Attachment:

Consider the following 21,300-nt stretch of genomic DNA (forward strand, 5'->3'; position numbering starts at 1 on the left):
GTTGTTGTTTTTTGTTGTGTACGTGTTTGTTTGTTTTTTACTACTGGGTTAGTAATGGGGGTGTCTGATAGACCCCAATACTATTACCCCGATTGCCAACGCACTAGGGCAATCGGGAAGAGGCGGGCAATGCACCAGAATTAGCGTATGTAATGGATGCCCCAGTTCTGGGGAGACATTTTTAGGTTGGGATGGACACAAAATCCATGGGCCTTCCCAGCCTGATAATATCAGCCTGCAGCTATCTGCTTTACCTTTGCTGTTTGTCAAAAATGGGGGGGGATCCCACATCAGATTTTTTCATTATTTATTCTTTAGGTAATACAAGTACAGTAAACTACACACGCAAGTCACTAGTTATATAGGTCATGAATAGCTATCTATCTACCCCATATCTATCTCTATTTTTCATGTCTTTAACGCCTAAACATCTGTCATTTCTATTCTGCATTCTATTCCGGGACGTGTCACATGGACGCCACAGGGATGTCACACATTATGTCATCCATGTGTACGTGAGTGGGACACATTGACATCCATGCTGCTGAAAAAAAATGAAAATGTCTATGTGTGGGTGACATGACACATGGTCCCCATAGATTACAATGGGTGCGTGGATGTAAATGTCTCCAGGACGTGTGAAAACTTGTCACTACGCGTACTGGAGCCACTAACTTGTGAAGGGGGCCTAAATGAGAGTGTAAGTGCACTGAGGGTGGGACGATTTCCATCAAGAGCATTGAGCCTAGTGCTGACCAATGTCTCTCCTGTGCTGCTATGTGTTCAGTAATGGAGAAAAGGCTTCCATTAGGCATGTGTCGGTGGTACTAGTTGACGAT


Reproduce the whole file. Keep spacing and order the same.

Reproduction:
Consider the following 21,300-nt stretch of genomic DNA (forward strand, 5'->3'; position numbering starts at 1 on the left):
GTTGTTGTTTTTTGTTGTGTACGTGTTTGTTTGTTTTTTACTACTGGGTTAGTAATGGGGGTGTCTGATAGACCCCAATACTATTACCCCGATTGCCAACGCACTAGGGCAATCGGGAAGAGGCGGGCAATGCACCAGAATTAGCGTATGTAATGGATGCCCCAGTTCTGGGGAGACATTTTTAGGTTGGGATGGACACAAAATCCATGGGCCTTCCCAGCCTGATAATATCAGCCTGCAGCTATCTGCTTTACCTTTGCTGTTTGTCAAAAATGGGGGGGGATCCCACATCAGATTTTTTCATTATTTATTCTTTAGGTAATACAAGTACAGTAAACTACACACGCAAGTCACTAGTTATATAGGTCATGAATAGCTATCTATCTACCCCATATCTATCTCTATTTTTCATGTCTTTAACGCCTAAACATCTGTCATTTCTATTCTGCATTCTATTCCGGGACGTGTCACATGGACGCCACAGGGATGTCACACATTATGTCATCCATGTGTACGTGAGTGGGACACATTGACATCCATGCTGCTGAAAAAAAATGAAAATGTCTATGTGTGGGTGACATGACACATGGTCCCCATAGATTACAATGGGTGCGTGGATGTAAATGTCTCCAGGACGTGTGAAAACTTGTCACTACGCGTACTGGAGCCACTAACTTGTGAAGGGGGCCTAAATGAGAGTGTAAGTGCACTGAGGGTGGGACGATTTCCATCAAGAGCATTGAGCCTAGTGCTGACCAATGTCTCTCCTGTGCTGCTATGTGTTCAGTAATGGAGAAAAGGCTTCCATTAGGCATGTGTCGGTGGTACTAGTTGACGAT